I dropped back into myself just enough to be aware of the outside world. The barn was eerily silent, without a snort or shifting of hooves. “Help me,” I whispered. “It’s not enough.”

Then, one after another, I felt them. The mare was the strongest, since she was the closest, but there were other mares and geldings in the mix. Each added their own particular strength and gave it without question.

I became nothing more than a channel, directing energy into Lukas to tear away at the suffocating darkness with support and love.

Little by little, the sick, sluggish energy cleared and transformed into the golden light I’d seen in the mare. I kept at it, determined to cleanse every last bit from Lukas’s body.

The horses dropped out of the mix one by one as unobtrusively as they’d joined.

Exhaustion hit hard. I let go of the mare and slumped down beside Lukas. I’d done all I could. I hoped it was enough.


I opened my eyes to find I had an audience. Olivia crouched beside me, one hand on my arm. The stall door was open and several policemen, including the guard from outside, stared at us. Only the mare seemed unperturbed as she flicked her tail and nibbled at a fresh pile of hay.

I looked at Lukas, whose head lay pillowed against my shoulder. Someone had draped a horse blanket over us for warmth. “Is he all right?”

“Thanks to you.” She ruffled Lukas’s hair which, if he were awake, would probably annoy him.

Already, I could tell his breathing was easier from the steady rise and fall of his chest. It was difficult to tell in the dim light, but I thought his color had improved as well.

The man who’d been guarding the barn handed me a mug of steaming coffee. I took it, grateful for the warmth, and noticed the slight tremor in his hand. “It was a miracle, Padre. I saw him when he came in. I didn’t think…”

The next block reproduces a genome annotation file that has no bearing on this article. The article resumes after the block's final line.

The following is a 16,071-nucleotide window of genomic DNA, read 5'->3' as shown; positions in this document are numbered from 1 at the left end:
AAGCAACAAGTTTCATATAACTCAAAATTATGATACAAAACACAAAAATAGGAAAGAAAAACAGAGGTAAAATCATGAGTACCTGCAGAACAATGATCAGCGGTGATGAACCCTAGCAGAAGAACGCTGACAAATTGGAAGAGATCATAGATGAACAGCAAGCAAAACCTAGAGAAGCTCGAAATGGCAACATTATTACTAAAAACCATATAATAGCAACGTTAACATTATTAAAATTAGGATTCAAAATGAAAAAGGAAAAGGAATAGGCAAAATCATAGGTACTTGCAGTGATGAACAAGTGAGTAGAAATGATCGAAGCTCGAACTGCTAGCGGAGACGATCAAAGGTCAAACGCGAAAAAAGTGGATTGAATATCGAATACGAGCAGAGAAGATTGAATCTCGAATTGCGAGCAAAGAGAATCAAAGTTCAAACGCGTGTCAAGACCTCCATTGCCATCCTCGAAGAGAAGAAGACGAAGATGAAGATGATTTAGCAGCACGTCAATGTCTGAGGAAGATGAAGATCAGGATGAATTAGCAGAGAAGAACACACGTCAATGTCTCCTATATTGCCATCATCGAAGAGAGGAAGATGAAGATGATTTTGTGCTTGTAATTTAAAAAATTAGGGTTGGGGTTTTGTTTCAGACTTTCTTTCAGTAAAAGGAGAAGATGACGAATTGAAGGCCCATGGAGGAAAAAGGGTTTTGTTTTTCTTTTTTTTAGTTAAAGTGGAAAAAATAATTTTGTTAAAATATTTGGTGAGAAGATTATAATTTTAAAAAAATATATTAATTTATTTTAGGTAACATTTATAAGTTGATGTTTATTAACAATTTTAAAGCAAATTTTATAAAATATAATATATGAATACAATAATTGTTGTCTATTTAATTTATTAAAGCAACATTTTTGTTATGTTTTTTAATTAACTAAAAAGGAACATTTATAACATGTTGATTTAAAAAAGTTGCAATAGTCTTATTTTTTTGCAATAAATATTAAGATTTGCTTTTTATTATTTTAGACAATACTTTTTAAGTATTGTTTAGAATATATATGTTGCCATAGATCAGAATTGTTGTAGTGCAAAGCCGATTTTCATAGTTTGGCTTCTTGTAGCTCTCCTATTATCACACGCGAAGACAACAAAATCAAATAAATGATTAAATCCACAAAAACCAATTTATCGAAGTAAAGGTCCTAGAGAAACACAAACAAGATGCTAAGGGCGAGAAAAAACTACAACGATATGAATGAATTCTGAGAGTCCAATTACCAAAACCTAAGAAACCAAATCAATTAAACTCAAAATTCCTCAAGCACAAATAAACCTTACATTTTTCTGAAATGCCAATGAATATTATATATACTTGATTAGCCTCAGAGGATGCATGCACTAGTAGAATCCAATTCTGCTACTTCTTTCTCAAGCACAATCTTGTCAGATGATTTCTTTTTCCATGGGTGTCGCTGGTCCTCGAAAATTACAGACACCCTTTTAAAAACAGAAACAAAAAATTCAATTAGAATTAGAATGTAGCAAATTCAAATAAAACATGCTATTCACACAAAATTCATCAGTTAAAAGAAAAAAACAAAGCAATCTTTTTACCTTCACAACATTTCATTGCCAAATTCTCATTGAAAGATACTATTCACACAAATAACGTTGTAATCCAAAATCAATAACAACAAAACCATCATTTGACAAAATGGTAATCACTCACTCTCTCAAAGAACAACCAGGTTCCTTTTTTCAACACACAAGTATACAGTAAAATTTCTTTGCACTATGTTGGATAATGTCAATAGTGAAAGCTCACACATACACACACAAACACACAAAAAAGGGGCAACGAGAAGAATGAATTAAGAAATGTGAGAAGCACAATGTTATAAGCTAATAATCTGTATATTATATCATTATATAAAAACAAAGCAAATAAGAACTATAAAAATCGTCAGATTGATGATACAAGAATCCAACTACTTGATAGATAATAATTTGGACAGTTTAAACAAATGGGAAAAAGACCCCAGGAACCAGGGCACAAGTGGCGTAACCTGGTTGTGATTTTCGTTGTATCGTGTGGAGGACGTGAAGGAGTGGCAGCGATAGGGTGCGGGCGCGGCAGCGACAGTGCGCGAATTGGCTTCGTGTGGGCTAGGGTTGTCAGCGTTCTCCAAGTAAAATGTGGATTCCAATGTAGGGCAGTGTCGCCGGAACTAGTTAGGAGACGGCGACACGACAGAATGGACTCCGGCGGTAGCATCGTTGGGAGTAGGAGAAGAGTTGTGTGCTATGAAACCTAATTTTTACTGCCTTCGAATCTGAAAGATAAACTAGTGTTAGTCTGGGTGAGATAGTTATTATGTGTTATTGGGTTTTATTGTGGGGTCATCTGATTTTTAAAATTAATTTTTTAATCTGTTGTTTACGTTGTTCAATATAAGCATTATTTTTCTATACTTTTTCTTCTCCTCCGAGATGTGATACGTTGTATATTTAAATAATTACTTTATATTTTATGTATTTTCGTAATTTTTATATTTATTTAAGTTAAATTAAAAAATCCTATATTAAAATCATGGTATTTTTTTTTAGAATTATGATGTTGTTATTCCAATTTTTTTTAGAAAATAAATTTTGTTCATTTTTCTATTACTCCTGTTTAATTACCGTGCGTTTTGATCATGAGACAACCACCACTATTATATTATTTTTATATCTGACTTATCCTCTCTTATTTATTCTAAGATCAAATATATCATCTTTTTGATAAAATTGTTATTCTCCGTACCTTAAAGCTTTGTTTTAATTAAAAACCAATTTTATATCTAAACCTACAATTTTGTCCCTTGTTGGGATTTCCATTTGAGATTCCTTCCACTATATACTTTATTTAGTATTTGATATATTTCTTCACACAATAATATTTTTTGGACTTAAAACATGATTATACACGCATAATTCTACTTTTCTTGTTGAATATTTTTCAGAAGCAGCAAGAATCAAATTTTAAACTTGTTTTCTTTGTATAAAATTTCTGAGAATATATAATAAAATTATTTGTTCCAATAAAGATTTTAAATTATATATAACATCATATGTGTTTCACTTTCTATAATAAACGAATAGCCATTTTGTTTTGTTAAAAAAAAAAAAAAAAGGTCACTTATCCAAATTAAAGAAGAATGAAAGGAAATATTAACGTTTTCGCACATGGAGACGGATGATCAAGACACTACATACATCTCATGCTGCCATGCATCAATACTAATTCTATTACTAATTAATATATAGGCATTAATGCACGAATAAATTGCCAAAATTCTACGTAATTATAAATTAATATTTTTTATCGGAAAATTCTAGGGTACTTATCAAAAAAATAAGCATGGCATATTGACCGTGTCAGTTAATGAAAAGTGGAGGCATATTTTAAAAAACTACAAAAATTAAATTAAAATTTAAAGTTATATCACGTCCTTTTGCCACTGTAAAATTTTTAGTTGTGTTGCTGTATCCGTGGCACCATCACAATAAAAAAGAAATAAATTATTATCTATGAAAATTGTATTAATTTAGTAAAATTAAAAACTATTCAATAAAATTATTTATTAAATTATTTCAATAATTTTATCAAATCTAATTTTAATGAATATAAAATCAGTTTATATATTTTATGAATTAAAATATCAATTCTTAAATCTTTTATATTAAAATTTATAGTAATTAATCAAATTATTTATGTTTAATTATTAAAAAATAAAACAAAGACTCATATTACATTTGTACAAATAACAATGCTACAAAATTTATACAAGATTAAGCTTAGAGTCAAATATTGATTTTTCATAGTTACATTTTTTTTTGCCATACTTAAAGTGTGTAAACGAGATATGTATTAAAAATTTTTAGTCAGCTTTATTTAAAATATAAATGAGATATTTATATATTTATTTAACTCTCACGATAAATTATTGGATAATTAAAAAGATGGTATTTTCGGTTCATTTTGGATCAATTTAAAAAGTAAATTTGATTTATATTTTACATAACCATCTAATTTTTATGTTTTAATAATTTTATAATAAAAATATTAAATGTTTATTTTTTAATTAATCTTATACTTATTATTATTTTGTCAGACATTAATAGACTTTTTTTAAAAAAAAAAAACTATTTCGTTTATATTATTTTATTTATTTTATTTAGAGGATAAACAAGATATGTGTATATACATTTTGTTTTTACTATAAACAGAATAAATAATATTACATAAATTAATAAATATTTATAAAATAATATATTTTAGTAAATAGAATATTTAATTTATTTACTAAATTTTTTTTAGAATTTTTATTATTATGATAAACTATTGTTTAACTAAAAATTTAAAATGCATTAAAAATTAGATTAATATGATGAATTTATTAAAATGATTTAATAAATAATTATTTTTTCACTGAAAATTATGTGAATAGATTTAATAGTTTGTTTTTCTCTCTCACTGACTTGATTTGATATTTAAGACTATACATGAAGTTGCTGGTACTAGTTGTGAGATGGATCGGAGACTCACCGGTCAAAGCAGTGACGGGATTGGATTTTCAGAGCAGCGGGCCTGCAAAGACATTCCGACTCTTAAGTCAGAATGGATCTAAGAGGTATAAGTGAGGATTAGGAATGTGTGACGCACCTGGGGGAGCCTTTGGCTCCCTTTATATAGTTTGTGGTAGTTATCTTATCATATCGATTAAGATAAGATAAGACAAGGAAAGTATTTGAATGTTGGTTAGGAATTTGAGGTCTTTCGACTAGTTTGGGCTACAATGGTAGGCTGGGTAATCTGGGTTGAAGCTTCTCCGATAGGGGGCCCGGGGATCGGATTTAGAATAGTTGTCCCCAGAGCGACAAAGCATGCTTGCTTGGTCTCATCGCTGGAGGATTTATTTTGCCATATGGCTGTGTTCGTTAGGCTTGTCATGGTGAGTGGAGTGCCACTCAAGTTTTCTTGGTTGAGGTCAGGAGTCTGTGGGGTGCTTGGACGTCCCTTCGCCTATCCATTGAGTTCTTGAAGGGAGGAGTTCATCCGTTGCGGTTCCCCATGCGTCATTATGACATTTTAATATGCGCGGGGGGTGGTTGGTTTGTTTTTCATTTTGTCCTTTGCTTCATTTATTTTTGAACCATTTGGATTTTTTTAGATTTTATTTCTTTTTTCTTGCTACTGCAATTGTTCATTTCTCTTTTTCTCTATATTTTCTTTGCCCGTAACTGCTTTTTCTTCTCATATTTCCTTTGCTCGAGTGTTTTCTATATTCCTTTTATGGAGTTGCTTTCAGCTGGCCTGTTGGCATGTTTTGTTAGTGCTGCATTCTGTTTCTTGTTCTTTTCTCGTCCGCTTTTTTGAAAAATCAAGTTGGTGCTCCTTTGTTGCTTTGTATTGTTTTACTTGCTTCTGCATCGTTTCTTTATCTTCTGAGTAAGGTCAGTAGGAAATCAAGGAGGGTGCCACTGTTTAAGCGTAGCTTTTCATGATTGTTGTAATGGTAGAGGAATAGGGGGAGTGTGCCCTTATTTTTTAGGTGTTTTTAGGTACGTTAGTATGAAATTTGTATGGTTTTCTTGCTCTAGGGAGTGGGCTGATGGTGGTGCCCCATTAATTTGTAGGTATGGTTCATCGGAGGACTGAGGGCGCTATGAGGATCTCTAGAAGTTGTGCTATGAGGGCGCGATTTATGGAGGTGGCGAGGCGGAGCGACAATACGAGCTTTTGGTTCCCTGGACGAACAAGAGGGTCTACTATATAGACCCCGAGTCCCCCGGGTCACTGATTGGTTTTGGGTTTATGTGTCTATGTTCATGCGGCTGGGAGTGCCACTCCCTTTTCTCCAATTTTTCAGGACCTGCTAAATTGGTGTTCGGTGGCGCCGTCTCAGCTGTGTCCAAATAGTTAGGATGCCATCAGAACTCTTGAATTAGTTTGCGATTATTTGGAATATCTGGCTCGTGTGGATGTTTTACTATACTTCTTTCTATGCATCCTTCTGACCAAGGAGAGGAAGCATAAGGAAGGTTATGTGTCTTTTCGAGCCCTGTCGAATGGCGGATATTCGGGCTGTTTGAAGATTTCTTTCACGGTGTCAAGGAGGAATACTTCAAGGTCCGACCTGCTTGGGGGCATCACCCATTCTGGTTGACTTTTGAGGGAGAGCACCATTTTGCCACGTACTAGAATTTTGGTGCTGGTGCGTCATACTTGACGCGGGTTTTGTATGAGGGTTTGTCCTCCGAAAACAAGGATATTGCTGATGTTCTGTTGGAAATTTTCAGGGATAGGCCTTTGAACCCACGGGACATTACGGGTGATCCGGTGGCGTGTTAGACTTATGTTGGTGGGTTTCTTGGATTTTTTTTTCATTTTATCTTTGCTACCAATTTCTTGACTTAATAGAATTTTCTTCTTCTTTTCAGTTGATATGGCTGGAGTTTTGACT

I sipped my coffee and his my surprise. Let them think I’d performed a miracle, if that’s what they needed to believe. It was, in a way, yet it was also the most natural thing I could have done.

I’d almost finished the mug when Lukas twitched and snuggled against me as if he were a cat. “Thank you,” he said.  

“You’re welcome.”

He gazed up at me. For a long time, neither of us spoke. We didn’t need to. The energetic link was still there, sharing everything we needed. At length, he said, “Come home with us. My father will give you asylum.”

The offer was tempting, and not just because it meant I could stay with Lukas. “I can’t.” Duty trumped desire.

Beneath the blanket, he grasped my hand. “Are you still afraid?”

I set the mug aside and ran my fingers through his damp blond hair. “Of what I am? No. Of the Generalissimo? Only a fool would not be.” Though I saw now how learning about my gift and using it could save me rather than the opposite.

He looked frightened for a moment, but I was calm and soon he was too. “The conference isn’t over for three more days. You still have a lot to learn.”

“Teach me.”

His smile was all the answer I needed.






This story originally appeared in For Want of a Horse: Twenty-Three Tales of Magical Mares, Supernatural Stallions and Paranormal Ponies.

Evey Brett

Queer SF/F